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About the Smith Act Trials


Michael Steven Smith

SMITH ACT TRIALS, 1949. The Alien and Registration Act of 1940 was proposed by Congressman Howard Smith of Virginia, a poll tax supporter and a leader of the anti-labor bloc in Congress, and is generally referred to as the Smith Act. Signed into law by President Franklin Roosevelt, it was the first statute since the Alien and Sedition Acts of 1798 to make mere advocacy of ideas a federal crime.

Federal Bureau of Investigation director J. Edgar Hoover, immensely proud of his leading role in the government's nationwide persecution and deportation of radicals and immigrants during the 1919 Palmer Raids, suggested to President Harry Truman in 1948 that the Smith Act be used against the Communist Party and its sympathizers. Truman embraced the idea as a means to outflank Republican rivals who were accusing the Democrats of being "soft" on Communism. Going after domestic Communists also complemented his international policy in subduing "subversion" in Greece, Italy, and France, where Communism was widely popular and Communist parties could conceivably take shared or total control of the national government. The most significant political heresy trial in U.S. history would bring the Cold War home.

The eleven defendants were not charged with any overt acts. The accusation was that "they conspired . . . to organize as the Communist Party and willfully to advocate and teach the principles of Marxism-Leninism," which the government alleged to mean "overthrowing and destroying the government of the United States by force and violence" at some unspecified future time. They were also accused of conspiring to "publish and circulate . . . books, articles, magazines, and newspapers advocating the principles of Marxism-Leninism," again interpreted by the prosecution. The Communist Manifesto by Marx and Engels, Lenin's State and Revolution, and Stalin's Foundation of Leninism were placed into evidence as books from which the defendants taught. Among the eleven charged were Gil Green, a long-time Party leader; Eugene Dennis and Henry Winston, leaders of the national organization; John Gates, editor of the Daily Worker; and Gus Hall, leader of the Party in Ohio. The nine-month trial took place in New York City. Some four hundred police were detailed to the Foley Square courthouse, further feeding an aura of tension and potential violence.

Judge Harold Medina suffused both the pretrial and trial proceedings with consistent prejudicial rulings and quips that were often anti-Communist or racist in nature. At one point, Medina called black defendant Benjamin J. Davis, a Harvard graduate from a distinguished southern family, "boy." The jury was selected in a manner that insured all of its members were at least upper middle class. One showed overt prejudice before the trial even started, but was not dismissed.

The defendants fought the thought-crime nature of the proceedings and the government's caricaturing of their views. They claimed, to no avail, that they were for majority rule and against violence, except as a means of self-defense. Given the climate of hysteria generated by mass media, guilty verdicts for all were more or less foreordained. Ten got and served five years in federal prison and had to pay fines of $10,000. The eleventh defendant, Robert G. Thompson, a bearer of the World War II Distinguished Service Cross for bravery, received his government's gratitude in the form of a slightly shorter sentence of only three years. Four of the defendants forfeited their bail during the appeal process and went underground where they functioned for years before surrendering or being apprehended. While in prison Robert G. Thompson had his skull crushed by a group of Yugoslav fascists armed with a pipe, and Winston, denied essential medical care, was left blinded. Each of the defense attorneys was cited for contempt and served a prison sentence. Among those who served six months was George C. Crockett, an African American attorney who, later in his career, was first elected as a judge in Detroit's criminal court and then as a Michigan congressman.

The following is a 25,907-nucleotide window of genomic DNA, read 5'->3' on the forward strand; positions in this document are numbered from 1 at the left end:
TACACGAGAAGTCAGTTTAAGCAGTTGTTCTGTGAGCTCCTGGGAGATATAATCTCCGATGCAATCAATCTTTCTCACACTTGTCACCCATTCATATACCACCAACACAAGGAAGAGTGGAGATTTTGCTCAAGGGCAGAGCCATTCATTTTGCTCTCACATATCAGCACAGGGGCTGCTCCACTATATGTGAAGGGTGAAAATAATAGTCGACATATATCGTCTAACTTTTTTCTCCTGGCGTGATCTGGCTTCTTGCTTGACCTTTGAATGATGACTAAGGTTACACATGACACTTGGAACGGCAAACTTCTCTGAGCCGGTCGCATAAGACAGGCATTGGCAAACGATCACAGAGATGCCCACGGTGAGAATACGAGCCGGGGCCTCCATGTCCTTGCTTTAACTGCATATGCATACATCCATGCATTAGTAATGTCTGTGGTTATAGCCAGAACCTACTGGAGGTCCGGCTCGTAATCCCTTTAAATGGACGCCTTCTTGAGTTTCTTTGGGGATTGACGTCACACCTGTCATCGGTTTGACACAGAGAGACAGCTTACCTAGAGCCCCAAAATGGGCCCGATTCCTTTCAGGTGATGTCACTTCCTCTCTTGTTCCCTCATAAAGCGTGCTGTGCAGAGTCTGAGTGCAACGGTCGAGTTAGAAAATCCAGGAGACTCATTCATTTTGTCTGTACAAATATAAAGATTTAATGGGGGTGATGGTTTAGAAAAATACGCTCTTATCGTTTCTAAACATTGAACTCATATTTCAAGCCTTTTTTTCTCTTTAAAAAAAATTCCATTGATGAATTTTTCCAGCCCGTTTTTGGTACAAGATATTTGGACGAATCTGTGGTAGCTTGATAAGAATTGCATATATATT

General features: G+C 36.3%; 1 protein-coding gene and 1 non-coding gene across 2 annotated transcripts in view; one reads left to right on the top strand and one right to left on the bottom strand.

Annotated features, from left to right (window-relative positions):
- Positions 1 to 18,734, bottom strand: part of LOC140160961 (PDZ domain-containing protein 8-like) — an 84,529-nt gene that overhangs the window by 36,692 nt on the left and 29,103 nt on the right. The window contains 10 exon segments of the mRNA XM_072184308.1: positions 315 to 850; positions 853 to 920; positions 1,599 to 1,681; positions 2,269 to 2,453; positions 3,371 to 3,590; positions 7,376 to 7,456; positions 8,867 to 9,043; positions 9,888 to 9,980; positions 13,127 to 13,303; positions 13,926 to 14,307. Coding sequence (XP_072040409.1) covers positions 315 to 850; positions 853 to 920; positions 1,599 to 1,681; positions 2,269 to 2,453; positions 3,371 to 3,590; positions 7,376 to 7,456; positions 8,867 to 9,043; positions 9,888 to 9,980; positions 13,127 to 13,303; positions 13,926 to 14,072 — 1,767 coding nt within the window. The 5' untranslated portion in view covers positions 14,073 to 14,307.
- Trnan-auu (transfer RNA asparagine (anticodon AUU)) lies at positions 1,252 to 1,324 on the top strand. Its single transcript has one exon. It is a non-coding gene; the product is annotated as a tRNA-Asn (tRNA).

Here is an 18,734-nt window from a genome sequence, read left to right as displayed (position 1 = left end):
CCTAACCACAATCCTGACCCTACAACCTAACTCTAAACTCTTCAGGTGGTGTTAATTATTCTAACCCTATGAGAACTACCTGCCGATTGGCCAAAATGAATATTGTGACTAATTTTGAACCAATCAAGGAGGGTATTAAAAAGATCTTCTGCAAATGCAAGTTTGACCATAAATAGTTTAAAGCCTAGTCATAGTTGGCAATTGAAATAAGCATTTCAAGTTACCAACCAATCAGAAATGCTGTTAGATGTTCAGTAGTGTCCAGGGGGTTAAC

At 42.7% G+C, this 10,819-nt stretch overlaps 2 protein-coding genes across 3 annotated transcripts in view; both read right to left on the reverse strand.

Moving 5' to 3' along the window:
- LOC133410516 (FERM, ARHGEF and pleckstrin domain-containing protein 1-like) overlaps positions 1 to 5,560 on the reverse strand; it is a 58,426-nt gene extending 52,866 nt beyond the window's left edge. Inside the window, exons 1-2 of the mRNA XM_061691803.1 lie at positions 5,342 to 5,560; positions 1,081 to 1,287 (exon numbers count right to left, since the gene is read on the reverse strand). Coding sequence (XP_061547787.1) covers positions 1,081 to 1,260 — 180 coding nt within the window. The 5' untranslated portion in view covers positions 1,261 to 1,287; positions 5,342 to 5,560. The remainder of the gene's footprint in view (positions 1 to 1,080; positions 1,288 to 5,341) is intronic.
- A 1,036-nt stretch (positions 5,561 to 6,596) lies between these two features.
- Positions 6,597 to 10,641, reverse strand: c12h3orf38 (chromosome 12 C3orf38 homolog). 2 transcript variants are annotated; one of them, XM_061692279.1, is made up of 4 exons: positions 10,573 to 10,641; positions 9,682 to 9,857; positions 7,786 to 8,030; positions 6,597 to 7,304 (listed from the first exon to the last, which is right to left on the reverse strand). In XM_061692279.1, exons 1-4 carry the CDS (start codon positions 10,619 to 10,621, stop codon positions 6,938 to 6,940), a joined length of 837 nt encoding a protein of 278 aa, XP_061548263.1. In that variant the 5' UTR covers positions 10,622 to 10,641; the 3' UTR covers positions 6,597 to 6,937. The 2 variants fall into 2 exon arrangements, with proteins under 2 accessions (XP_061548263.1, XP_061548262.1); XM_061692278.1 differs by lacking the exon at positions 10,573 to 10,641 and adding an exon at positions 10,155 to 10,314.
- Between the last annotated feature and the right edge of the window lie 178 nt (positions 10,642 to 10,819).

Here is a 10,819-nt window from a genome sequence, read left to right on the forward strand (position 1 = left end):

The successful use of the Smith Act by the Truman administration against the top leaders of the Communist Party drove a large stake into the heart not only of the Party but of every organization in which the Communists had been active and influential. Not least of the indirect casualties was the newly formed Progressive Party. The indictments in the case came on the very eve of the Progressive Party's convention and appear timed to undermine support for the new party. The Communist Party, which was heavily involved with the Progressive movement, had expected the new party to garner between four and eight million votes. The indictments and the charge that the Progressive Party was just a front for Communism was a major factor in the Progressive Party's ultimately receiving just a bit over a million votes.